I, Kavanagh – review
As audiences filled the chairs in an upstairs room of The Fly in the Loaf pub, it is evident that theatre can be present anywhere, and the intimate setting could not have been more fitting for the play. In this cosy room, dim with tea lights settings the mood, audiences encountered I, Kavanagh, a play which tells the life story of Irish poet and novelist, Patrick Kavanagh.
Entering the stage space with a slow, purposeful walk, Kavanagh makes himself at home, removing his jacket and hanging it up, as well as unpacking his small briefcase to reveal a book, papers and a trusted bottle of whiskey which he proceeds to drink through the course of the night.
He begins to narrate his own life, recalling his childhood days and the first ballads he wrote about football whilst at school. This narrative carries on throughout, sometimes directly drawing upon Kavanagh’s official biography by Antoinette Quinn, and seamlessly intertwining with direct quotation from Kavanagh’s poems and novels. Throughout, it is easy to get lost in the harmonious sounds of language created by Kavanagh’s poetry being spoken aloud.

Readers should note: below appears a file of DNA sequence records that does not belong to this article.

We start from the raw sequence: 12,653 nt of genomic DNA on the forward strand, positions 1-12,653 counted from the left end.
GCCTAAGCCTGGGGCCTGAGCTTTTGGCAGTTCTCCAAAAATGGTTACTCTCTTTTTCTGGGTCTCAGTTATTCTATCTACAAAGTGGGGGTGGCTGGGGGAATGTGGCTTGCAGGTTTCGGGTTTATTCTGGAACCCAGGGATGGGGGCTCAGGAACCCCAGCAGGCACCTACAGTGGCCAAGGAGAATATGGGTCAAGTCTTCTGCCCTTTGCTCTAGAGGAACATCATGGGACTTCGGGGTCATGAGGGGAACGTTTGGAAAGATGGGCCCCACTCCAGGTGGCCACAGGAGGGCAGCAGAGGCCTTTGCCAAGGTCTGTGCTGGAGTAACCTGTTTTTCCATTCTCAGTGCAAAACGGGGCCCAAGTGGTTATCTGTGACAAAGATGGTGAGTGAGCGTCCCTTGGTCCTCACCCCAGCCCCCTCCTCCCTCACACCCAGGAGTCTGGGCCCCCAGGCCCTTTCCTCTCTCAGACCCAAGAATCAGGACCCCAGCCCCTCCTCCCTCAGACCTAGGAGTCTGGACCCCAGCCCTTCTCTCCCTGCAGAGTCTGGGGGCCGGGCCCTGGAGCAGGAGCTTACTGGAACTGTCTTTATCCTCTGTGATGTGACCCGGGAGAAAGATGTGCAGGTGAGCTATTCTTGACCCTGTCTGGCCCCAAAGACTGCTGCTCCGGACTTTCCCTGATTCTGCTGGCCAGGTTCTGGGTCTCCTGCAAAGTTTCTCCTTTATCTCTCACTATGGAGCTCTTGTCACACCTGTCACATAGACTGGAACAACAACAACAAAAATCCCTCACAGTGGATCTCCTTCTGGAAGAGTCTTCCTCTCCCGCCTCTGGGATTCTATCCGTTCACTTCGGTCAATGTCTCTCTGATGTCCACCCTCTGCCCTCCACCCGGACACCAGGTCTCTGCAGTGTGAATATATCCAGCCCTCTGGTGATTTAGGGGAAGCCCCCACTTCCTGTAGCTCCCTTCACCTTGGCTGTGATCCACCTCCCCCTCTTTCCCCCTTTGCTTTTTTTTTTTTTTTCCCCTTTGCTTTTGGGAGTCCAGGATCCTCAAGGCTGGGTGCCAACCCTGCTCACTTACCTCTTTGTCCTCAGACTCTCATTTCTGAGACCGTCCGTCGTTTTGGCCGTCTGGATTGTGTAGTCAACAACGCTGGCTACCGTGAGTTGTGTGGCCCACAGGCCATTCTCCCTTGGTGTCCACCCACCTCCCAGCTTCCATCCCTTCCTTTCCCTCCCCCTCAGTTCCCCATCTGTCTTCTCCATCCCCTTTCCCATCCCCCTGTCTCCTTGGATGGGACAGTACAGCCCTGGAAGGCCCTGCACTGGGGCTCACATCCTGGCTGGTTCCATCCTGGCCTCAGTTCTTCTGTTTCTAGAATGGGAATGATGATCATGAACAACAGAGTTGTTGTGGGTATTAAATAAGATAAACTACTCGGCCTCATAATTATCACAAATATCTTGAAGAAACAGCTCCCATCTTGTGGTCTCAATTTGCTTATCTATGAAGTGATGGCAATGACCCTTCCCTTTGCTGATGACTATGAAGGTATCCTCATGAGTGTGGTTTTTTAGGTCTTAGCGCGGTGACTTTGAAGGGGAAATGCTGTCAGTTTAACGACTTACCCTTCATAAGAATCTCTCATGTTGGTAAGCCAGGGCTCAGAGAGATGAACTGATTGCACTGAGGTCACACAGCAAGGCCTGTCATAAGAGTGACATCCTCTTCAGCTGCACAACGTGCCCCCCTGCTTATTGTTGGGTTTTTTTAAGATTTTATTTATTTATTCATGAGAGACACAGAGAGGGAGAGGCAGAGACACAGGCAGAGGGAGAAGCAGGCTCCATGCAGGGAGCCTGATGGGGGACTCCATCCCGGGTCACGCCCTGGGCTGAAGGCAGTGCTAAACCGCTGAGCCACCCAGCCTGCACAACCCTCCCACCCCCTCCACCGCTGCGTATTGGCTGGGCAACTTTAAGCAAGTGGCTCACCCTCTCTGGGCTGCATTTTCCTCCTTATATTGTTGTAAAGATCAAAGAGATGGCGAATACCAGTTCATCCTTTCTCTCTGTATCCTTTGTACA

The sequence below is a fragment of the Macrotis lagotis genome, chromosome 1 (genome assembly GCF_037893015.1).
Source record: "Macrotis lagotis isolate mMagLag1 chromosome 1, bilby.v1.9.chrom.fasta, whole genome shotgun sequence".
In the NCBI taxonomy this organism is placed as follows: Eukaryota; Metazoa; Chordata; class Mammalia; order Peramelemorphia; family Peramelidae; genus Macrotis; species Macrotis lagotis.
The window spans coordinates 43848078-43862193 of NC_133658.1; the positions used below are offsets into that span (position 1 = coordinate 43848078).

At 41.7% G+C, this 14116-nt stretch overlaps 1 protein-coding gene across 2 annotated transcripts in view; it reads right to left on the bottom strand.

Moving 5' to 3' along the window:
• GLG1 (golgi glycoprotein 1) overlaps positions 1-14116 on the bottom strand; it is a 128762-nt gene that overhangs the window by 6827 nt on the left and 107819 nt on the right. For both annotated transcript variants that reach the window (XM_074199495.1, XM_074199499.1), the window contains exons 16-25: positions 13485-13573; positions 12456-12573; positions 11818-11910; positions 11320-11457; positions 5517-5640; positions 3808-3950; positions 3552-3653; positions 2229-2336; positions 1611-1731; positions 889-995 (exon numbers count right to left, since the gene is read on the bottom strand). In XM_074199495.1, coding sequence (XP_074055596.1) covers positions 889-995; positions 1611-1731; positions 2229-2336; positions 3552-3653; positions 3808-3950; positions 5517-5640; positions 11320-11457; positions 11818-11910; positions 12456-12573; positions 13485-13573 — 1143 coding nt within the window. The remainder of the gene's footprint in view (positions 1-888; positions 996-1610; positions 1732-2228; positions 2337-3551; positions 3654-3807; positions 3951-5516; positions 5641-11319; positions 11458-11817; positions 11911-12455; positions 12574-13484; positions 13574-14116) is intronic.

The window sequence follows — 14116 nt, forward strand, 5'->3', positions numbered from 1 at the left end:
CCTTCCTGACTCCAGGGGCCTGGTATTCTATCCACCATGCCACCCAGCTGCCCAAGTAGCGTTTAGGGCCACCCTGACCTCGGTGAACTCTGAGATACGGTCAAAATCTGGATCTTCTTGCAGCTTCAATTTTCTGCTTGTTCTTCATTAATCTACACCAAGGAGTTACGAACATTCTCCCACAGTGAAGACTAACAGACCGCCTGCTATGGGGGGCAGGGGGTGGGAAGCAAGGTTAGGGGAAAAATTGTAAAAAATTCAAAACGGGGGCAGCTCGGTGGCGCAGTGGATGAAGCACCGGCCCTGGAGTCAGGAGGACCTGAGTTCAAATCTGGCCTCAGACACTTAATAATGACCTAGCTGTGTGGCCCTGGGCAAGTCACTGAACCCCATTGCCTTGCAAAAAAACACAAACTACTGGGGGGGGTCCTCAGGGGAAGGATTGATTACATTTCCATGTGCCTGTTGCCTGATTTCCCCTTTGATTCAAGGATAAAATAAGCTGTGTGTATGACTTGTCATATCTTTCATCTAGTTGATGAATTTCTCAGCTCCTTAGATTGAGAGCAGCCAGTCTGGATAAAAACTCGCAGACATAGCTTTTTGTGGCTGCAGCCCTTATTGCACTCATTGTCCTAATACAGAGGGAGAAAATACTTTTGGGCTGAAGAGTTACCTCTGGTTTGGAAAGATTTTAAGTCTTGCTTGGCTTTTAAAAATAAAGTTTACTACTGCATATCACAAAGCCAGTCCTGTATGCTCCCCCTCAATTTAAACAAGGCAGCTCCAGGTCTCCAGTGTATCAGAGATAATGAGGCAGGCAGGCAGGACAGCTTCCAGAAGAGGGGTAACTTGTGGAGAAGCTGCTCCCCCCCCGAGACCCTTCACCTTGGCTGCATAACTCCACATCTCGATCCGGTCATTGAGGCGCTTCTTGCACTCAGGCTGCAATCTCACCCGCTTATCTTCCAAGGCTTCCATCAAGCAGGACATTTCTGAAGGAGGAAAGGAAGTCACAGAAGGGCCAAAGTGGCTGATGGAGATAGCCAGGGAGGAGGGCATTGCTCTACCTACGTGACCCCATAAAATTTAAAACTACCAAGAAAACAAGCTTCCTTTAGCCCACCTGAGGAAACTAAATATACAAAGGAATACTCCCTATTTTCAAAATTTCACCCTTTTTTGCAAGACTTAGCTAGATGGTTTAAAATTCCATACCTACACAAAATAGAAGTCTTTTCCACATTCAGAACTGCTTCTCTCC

Kavanagh is portrayed to be a passionate man, despite being a poor poet living in Dublin. With references to his literary predecessors, such as Swift, Yeats and Joyce, it is clear to see how Kavanagh is influenced by the ideas that had been left for him to inherit. The excitement when he decided to start up his own paper reporting on the issues that are most important to his country displays patriotism and a great love for the people of his company.
With occasional of mellow singing, witty puns and explosive drunken outbursts, McGee holds his audiences attention spectacularly, taking them along on a journey of highs and lows that are to be found in Kavanagh’s life. Audiences were enthralled throughout – a fantastic and sustained effort from McGee in this unique and intriguing one man performance.